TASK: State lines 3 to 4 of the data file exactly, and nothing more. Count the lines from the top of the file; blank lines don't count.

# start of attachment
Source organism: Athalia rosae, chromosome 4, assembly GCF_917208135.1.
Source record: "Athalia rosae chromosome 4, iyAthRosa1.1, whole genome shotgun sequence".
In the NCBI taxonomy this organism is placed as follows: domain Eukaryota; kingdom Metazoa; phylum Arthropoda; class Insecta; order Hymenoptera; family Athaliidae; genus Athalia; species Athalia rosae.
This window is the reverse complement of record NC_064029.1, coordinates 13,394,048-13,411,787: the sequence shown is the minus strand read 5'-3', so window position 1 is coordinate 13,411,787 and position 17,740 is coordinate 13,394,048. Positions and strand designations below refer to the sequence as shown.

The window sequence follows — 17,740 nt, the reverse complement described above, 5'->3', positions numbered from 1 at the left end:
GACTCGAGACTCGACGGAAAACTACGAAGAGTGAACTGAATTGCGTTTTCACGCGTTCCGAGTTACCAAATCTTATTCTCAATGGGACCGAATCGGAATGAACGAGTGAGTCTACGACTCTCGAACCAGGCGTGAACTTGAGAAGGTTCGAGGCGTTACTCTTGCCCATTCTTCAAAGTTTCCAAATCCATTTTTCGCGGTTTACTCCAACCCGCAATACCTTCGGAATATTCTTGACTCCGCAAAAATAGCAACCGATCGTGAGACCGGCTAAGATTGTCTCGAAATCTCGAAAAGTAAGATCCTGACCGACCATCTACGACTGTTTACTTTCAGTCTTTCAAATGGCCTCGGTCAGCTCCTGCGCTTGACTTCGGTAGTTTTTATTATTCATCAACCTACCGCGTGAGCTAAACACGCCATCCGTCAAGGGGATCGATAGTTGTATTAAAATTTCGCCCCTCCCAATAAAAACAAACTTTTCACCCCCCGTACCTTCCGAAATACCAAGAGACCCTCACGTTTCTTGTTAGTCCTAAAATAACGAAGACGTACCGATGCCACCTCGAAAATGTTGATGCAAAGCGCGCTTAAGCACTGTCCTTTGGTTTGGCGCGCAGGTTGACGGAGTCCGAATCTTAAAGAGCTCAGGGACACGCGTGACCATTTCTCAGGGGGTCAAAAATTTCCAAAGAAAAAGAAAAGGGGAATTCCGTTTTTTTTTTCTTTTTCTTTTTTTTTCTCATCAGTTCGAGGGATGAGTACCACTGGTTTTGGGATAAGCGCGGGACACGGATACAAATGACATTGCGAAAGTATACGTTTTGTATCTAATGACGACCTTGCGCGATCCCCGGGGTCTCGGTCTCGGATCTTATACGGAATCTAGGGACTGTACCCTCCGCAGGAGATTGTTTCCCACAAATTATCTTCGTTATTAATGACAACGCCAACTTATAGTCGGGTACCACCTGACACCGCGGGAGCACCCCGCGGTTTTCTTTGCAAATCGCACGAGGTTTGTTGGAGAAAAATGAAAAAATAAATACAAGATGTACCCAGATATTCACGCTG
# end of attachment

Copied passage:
In the NCBI taxonomy this organism is placed as follows: domain Eukaryota; kingdom Metazoa; phylum Arthropoda; class Insecta; order Hymenoptera; family Athaliidae; genus Athalia; species Athalia rosae.
This window is the reverse complement of record NC_064029.1, coordinates 13,394,048-13,411,787: the sequence shown is the minus strand read 5'-3', so window position 1 is coordinate 13,411,787 and position 17,740 is coordinate 13,394,048. Positions and strand designations below refer to the sequence as shown.